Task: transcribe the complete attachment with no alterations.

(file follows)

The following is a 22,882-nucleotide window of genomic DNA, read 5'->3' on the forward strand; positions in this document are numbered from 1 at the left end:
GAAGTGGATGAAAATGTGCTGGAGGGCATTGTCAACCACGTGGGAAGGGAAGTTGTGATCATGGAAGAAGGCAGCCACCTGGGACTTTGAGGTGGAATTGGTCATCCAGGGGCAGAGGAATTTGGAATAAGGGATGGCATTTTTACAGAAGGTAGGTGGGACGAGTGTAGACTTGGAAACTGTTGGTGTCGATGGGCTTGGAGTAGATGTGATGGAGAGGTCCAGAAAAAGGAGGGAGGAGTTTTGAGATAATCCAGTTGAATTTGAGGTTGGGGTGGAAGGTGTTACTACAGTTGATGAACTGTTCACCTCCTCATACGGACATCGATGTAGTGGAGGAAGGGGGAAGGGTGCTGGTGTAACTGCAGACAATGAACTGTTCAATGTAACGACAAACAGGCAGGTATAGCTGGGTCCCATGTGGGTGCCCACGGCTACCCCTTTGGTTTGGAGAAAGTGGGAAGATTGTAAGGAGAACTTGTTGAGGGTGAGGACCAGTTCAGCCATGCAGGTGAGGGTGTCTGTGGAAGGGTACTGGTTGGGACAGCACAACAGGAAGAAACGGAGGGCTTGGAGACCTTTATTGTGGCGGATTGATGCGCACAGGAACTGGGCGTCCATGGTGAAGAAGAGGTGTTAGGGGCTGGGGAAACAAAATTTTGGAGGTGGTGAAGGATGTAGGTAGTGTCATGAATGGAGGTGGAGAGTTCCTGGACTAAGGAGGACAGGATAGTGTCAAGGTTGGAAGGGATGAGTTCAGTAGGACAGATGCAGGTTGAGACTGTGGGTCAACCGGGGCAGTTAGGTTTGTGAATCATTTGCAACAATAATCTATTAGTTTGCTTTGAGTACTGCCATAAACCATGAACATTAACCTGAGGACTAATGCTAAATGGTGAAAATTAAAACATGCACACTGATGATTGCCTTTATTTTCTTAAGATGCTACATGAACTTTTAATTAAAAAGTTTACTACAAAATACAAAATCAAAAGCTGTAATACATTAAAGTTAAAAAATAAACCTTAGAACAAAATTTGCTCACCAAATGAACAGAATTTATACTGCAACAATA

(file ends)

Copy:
The following is a 22,882-nucleotide window of genomic DNA, read 5'->3' on the forward strand; positions in this document are numbered from 1 at the left end:
GAAGTGGATGAAAATGTGCTGGAGGGCATTGTCAACCACGTGGGAAGGGAAGTTGTGATCATGGAAGAAGGCAGCCACCTGGGACTTTGAGGTGGAATTGGTCATCCAGGGGCAGAGGAATTTGGAATAAGGGATGGCATTTTTACAGAAGGTAGGTGGGACGAGTGTAGACTTGGAAACTGTTGGTGTCGATGGGCTTGGAGTAGATGTGATGGAGAGGTCCAGAAAAAGGAGGGAGGAGTTTTGAGATAATCCAGTTGAATTTGAGGTTGGGGTGGAAGGTGTTACTACAGTTGATGAACTGTTCACCTCCTCATACGGACATCGATGTAGTGGAGGAAGGGGGAAGGGTGCTGGTGTAACTGCAGACAATGAACTGTTCAATGTAACGACAAACAGGCAGGTATAGCTGGGTCCCATGTGGGTGCCCACGGCTACCCCTTTGGTTTGGAGAAAGTGGGAAGATTGTAAGGAGAACTTGTTGAGGGTGAGGACCAGTTCAGCCATGCAGGTGAGGGTGTCTGTGGAAGGGTACTGGTTGGGACAGCACAACAGGAAGAAACGGAGGGCTTGGAGACCTTTATTGTGGCGGATTGATGCGCACAGGAACTGGGCGTCCATGGTGAAGAAGAGGTGTTAGGGGCTGGGGAAACAAAATTTTGGAGGTGGTGAAGGATGTAGGTAGTGTCATGAATGGAGGTGGAGAGTTCCTGGACTAAGGAGGACAGGATAGTGTCAAGGTTGGAAGGGATGAGTTCAGTAGGACAGATGCAGGTTGAGACTGTGGGTCAACCGGGGCAGTTAGGTTTGTGAATCATTTGCAACAATAATCTATTAGTTTGCTTTGAGTACTGCCATAAACCATGAACATTAACCTGAGGACTAATGCTAAATGGTGAAAATTAAAACATGCACACTGATGATTGCCTTTATTTTCTTAAGATGCTACATGAACTTTTAATTAAAAAGTTTACTACAAAATACAAAATCAAAAGCTGTAATACATTAAAGTTAAAAAATAAACCTTAGAACAAAATTTGCTCACCAAATGAACAGAATTTATACTGCAACAATA